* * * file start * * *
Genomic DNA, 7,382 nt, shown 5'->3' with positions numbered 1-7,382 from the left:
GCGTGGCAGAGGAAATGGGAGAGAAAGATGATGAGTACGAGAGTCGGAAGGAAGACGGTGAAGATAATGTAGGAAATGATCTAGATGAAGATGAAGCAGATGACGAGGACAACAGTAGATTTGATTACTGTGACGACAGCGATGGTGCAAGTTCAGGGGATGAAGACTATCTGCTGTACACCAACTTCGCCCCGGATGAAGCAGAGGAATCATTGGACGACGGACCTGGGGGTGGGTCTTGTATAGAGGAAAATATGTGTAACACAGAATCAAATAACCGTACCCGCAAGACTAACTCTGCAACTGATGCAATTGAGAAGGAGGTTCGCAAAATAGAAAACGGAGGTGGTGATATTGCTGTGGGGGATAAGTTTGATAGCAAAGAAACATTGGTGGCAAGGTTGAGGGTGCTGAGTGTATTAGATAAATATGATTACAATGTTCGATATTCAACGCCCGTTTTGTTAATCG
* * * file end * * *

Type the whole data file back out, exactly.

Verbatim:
Genomic DNA, 7,382 nt, shown 5'->3' with positions numbered 1-7,382 from the left:
GCGTGGCAGAGGAAATGGGAGAGAAAGATGATGAGTACGAGAGTCGGAAGGAAGACGGTGAAGATAATGTAGGAAATGATCTAGATGAAGATGAAGCAGATGACGAGGACAACAGTAGATTTGATTACTGTGACGACAGCGATGGTGCAAGTTCAGGGGATGAAGACTATCTGCTGTACACCAACTTCGCCCCGGATGAAGCAGAGGAATCATTGGACGACGGACCTGGGGGTGGGTCTTGTATAGAGGAAAATATGTGTAACACAGAATCAAATAACCGTACCCGCAAGACTAACTCTGCAACTGATGCAATTGAGAAGGAGGTTCGCAAAATAGAAAACGGAGGTGGTGATATTGCTGTGGGGGATAAGTTTGATAGCAAAGAAACATTGGTGGCAAGGTTGAGGGTGCTGAGTGTATTAGATAAATATGATTACAATGTTCGATATTCAACGCCCGTTTTGTTAATCG